The Stuart A. Rose Manuscript, Archives, and Rare Book Library announced Aug. 22 that it will digitize all archived copies of The Emory Wheel dating back to 1919, according to a tweet sent by University Archivist John Bence. All issues of the Wheel will be scanned and made available for the public through the Rose Library’s online database, Bence said.
Archives were sent to Backstage Library Works, a scanning contractor that will capture high-quality images of the pages and use optical character recognition technology to make the text searchable. A researcher will be able to search keywords to find articles instead of sifting through individual issues.
The digitization is a result of the Rose Library’s ongoing efforts to transfer historical documents into an internet database for the public to easily search and discover, Bence said. He added that newsprint is notorious for degrading over time — digitizing will ensure that the archives remain accessible.
“[The print archives] get brittle over time, and [they get] used a lot in the [Rose Library’s] reading room,” Bence said. “The ideal situation is that we can digitize it, and people can start using the physical copies less and less.”
Researchers will still be able to view print versions in the Rose Library after digitization, Bence said.
Professor of Practice, English and Creative Writing Hank Klibanoff said digitization of the Wheel archives will make researching significantly easier.
He said that he overwhelmingly supports archive digitization but noted that some aspects of viewing print versions are lost in the update.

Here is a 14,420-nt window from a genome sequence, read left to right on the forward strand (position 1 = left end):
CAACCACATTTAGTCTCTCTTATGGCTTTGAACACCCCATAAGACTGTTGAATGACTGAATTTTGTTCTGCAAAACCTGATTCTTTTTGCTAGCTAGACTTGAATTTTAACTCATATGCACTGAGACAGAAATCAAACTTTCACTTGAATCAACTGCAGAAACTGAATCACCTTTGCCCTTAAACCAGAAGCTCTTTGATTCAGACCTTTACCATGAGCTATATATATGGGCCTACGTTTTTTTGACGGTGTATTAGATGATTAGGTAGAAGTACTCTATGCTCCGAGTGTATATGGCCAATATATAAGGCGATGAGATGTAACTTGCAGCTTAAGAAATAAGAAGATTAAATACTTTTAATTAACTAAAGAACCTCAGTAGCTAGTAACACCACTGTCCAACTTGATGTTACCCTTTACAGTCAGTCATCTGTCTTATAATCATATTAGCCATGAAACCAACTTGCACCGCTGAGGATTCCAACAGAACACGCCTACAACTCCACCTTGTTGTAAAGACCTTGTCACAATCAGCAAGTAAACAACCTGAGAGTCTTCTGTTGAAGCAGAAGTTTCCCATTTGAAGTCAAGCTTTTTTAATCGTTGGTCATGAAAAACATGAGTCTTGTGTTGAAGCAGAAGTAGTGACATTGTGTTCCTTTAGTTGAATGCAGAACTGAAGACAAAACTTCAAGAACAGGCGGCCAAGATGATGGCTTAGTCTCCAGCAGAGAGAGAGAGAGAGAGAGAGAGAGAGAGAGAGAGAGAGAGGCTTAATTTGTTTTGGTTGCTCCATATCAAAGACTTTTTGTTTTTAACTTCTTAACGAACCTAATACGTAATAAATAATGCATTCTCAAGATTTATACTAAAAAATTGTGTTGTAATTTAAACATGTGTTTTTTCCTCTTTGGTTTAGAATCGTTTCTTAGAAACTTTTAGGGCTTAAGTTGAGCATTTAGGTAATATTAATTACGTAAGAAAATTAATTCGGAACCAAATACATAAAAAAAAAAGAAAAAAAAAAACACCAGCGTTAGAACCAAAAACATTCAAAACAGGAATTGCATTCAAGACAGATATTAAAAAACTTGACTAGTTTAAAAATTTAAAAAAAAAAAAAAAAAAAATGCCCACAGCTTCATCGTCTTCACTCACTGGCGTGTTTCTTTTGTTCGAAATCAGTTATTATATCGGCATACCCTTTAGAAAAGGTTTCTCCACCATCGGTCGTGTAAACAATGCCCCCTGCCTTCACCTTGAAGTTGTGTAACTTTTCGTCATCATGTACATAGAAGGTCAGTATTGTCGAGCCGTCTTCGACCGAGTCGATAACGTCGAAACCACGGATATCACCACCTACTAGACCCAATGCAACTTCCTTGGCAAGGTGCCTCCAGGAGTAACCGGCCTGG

“I know there’s some virtue to getting the text that you lose if you’re looking at something digitally,” Klibanoff said. He added that unlike researching print documents, digital archives do not provide the same composition such as handwriting and paper type.
In 2011, archived editions of Emory’s former yearbook, The Zodiac, underwent a similar digitization process. Yearbook production stopped in 1999, but the digitization process has allowed students and faculty to continuously access the Rose Library’s online database to research Emory’s history.
Bence has enjoyed reading historical editions of the Wheel.
“My favorite [Wheel] article that I ever found is from 1976, and it makes predictions about the University [in] 2001,” Bence said. “It has different faculty talking about their predictions [for] 2001, and it’s kind of funny because some of their predictions are embarrassingly on point.”
College senior Mack Schroeder said that he believes the Wheel will gain readers after digitization.
“I think since most people tend to read their news online, there will likely be a stronger readership if it’s more available in digital platform,” Schroeder said.
While this project is capable of achieving the Rose Library’s long-term goals of preserving and reviving historical documents, Bence said that it will take time. “One of the things I pointed out to folks is the Wheel’s 100th anniversary is coming up in 2019,” he said. “If we could line up with that it would be really great, so that’s what I’m hoping for. Fingers crossed.”